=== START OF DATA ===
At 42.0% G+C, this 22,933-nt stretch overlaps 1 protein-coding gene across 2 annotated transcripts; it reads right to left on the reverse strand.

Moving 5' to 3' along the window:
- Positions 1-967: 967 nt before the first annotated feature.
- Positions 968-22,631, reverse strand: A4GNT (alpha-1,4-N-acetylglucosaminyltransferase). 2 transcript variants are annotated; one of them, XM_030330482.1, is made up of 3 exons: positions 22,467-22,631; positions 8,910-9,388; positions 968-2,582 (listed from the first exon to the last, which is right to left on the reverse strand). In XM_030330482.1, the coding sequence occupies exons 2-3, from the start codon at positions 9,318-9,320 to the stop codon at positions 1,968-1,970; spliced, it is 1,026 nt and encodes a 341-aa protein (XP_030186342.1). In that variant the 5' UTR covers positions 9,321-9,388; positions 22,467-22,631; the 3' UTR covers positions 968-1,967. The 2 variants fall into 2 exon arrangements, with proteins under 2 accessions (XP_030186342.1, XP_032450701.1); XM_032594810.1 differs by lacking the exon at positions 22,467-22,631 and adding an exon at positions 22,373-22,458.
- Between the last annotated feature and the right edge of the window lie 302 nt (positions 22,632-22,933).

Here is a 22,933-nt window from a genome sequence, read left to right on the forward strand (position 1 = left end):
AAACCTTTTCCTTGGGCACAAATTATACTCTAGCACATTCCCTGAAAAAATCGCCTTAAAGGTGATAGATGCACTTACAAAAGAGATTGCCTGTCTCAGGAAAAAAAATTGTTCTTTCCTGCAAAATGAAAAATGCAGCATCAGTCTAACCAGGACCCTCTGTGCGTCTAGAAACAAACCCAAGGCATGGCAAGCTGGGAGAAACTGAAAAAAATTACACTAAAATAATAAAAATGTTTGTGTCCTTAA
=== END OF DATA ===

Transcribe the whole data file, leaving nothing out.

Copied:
At 42.0% G+C, this 22,933-nt stretch overlaps 1 protein-coding gene across 2 annotated transcripts; it reads right to left on the reverse strand.

Moving 5' to 3' along the window:
- Positions 1-967: 967 nt before the first annotated feature.
- Positions 968-22,631, reverse strand: A4GNT (alpha-1,4-N-acetylglucosaminyltransferase). 2 transcript variants are annotated; one of them, XM_030330482.1, is made up of 3 exons: positions 22,467-22,631; positions 8,910-9,388; positions 968-2,582 (listed from the first exon to the last, which is right to left on the reverse strand). In XM_030330482.1, the coding sequence occupies exons 2-3, from the start codon at positions 9,318-9,320 to the stop codon at positions 1,968-1,970; spliced, it is 1,026 nt and encodes a 341-aa protein (XP_030186342.1). In that variant the 5' UTR covers positions 9,321-9,388; positions 22,467-22,631; the 3' UTR covers positions 968-1,967. The 2 variants fall into 2 exon arrangements, with proteins under 2 accessions (XP_030186342.1, XP_032450701.1); XM_032594810.1 differs by lacking the exon at positions 22,467-22,631 and adding an exon at positions 22,373-22,458.
- Between the last annotated feature and the right edge of the window lie 302 nt (positions 22,632-22,933).

Here is a 22,933-nt window from a genome sequence, read left to right on the forward strand (position 1 = left end):
AAACCTTTTCCTTGGGCACAAATTATACTCTAGCACATTCCCTGAAAAAATCGCCTTAAAGGTGATAGATGCACTTACAAAAGAGATTGCCTGTCTCAGGAAAAAAAATTGTTCTTTCCTGCAAAATGAAAAATGCAGCATCAGTCTAACCAGGACCCTCTGTGCGTCTAGAAACAAACCCAAGGCATGGCAAGCTGGGAGAAACTGAAAAAAATTACACTAAAATAATAAAAATGTTTGTGTCCTTAA